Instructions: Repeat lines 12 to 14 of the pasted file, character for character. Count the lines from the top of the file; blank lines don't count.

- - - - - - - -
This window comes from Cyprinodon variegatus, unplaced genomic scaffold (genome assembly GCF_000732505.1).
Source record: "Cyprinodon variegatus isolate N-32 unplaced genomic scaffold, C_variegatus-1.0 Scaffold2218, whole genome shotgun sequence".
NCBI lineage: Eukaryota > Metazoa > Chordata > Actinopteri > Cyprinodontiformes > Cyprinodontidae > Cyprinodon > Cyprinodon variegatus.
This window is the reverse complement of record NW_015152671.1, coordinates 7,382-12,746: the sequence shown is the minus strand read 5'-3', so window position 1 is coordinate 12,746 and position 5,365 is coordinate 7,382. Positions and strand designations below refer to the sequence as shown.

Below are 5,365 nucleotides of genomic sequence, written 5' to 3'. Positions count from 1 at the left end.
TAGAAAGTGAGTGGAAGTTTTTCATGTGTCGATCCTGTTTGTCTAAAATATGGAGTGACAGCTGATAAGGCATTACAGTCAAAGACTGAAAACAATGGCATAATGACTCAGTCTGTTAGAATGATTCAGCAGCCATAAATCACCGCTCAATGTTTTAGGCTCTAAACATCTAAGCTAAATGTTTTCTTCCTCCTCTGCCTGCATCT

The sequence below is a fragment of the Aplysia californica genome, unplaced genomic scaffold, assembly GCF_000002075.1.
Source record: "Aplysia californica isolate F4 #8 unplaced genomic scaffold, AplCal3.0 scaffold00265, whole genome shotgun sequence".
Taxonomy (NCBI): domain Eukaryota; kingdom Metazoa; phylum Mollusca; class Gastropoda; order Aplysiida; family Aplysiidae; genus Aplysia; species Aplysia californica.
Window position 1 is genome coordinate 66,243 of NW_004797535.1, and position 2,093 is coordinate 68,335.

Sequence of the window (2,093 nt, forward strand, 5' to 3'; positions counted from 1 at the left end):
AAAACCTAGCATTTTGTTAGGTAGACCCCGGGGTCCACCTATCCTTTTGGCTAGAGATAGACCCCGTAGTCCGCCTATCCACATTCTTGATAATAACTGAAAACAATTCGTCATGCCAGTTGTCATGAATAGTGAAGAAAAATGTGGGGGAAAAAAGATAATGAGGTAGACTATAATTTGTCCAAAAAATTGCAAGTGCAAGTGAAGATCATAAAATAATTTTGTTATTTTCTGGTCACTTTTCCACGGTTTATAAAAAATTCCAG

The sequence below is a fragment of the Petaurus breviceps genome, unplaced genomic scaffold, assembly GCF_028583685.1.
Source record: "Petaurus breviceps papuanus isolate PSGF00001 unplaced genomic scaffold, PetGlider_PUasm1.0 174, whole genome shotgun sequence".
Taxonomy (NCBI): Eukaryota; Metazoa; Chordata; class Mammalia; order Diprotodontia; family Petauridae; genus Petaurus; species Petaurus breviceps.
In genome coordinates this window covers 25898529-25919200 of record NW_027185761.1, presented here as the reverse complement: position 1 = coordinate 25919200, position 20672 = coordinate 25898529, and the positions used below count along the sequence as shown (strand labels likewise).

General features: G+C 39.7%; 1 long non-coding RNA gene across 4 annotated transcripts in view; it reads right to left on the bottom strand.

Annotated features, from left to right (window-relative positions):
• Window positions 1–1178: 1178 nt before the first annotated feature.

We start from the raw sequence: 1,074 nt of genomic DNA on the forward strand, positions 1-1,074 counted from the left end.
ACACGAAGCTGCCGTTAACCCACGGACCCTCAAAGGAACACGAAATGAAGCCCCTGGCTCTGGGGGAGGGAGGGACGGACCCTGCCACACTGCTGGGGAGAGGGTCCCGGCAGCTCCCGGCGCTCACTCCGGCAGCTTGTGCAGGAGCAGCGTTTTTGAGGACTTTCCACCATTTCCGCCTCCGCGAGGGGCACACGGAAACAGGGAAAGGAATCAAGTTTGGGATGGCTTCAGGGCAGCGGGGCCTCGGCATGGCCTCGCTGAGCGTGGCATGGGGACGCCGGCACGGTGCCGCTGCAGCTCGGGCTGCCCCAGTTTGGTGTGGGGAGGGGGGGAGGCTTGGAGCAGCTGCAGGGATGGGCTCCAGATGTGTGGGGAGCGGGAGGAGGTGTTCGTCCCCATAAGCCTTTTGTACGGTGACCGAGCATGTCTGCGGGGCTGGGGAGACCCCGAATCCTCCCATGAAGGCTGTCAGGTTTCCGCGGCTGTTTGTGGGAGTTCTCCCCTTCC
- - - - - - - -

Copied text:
AAAACCTAGCATTTTGTTAGGTAGACCCCGGGGTCCACCTATCCTTTTGGCTAGAGATAGACCCCGTAGTCCGCCTATCCACATTCTTGATAATAACTGAAAACAATTCGTCATGCCAGTTGTCATGAATAGTGAAGAAAAATGTGGGGGAAAAAAGATAATGAGGTAGACTATAATTTGTCCAAAAAATTGCAAGTGCAAGTGAAGATCATAAAATAATTTTGTTATTTTCTGGTCACTTTTCCACGGTTTATAAAAAATTCCAG

The sequence below is a fragment of the Petaurus breviceps genome, unplaced genomic scaffold, assembly GCF_028583685.1.
Source record: "Petaurus breviceps papuanus isolate PSGF00001 unplaced genomic scaffold, PetGlider_PUasm1.0 174, whole genome shotgun sequence".